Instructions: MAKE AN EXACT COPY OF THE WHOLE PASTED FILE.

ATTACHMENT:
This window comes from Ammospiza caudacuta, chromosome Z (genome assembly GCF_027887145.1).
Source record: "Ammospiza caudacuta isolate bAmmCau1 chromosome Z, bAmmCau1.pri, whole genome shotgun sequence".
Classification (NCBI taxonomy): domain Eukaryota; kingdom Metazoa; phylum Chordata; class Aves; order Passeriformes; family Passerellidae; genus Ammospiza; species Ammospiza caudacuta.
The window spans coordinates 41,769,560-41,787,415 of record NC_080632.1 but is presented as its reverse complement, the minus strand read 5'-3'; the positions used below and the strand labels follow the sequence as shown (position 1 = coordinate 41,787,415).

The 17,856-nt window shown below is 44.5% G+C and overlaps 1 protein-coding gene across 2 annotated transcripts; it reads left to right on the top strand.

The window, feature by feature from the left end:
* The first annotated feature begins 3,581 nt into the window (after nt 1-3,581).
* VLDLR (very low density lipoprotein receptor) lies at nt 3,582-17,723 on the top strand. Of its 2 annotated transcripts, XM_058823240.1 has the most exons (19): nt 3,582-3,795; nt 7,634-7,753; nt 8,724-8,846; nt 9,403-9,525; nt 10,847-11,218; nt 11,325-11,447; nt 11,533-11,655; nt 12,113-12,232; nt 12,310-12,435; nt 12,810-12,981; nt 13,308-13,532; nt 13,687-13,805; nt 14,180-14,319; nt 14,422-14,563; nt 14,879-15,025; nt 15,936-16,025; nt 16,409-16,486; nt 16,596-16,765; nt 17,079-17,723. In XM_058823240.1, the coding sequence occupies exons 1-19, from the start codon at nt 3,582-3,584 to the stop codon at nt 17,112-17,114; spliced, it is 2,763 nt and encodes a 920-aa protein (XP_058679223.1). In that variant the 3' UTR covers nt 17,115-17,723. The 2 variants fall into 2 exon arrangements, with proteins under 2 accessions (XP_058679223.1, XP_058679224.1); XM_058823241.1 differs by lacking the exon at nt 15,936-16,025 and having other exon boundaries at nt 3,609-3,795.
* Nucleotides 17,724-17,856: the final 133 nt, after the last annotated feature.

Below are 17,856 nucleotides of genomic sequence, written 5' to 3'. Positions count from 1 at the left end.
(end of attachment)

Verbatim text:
This window comes from Ammospiza caudacuta, chromosome Z (genome assembly GCF_027887145.1).
Source record: "Ammospiza caudacuta isolate bAmmCau1 chromosome Z, bAmmCau1.pri, whole genome shotgun sequence".
Classification (NCBI taxonomy): domain Eukaryota; kingdom Metazoa; phylum Chordata; class Aves; order Passeriformes; family Passerellidae; genus Ammospiza; species Ammospiza caudacuta.
The window spans coordinates 41,769,560-41,787,415 of record NC_080632.1 but is presented as its reverse complement, the minus strand read 5'-3'; the positions used below and the strand labels follow the sequence as shown (position 1 = coordinate 41,787,415).

The 17,856-nt window shown below is 44.5% G+C and overlaps 1 protein-coding gene across 2 annotated transcripts; it reads left to right on the top strand.

The window, feature by feature from the left end:
* The first annotated feature begins 3,581 nt into the window (after nt 1-3,581).
* VLDLR (very low density lipoprotein receptor) lies at nt 3,582-17,723 on the top strand. Of its 2 annotated transcripts, XM_058823240.1 has the most exons (19): nt 3,582-3,795; nt 7,634-7,753; nt 8,724-8,846; nt 9,403-9,525; nt 10,847-11,218; nt 11,325-11,447; nt 11,533-11,655; nt 12,113-12,232; nt 12,310-12,435; nt 12,810-12,981; nt 13,308-13,532; nt 13,687-13,805; nt 14,180-14,319; nt 14,422-14,563; nt 14,879-15,025; nt 15,936-16,025; nt 16,409-16,486; nt 16,596-16,765; nt 17,079-17,723. In XM_058823240.1, the coding sequence occupies exons 1-19, from the start codon at nt 3,582-3,584 to the stop codon at nt 17,112-17,114; spliced, it is 2,763 nt and encodes a 920-aa protein (XP_058679223.1). In that variant the 3' UTR covers nt 17,115-17,723. The 2 variants fall into 2 exon arrangements, with proteins under 2 accessions (XP_058679223.1, XP_058679224.1); XM_058823241.1 differs by lacking the exon at nt 15,936-16,025 and having other exon boundaries at nt 3,609-3,795.
* Nucleotides 17,724-17,856: the final 133 nt, after the last annotated feature.

Below are 17,856 nucleotides of genomic sequence, written 5' to 3'. Positions count from 1 at the left end.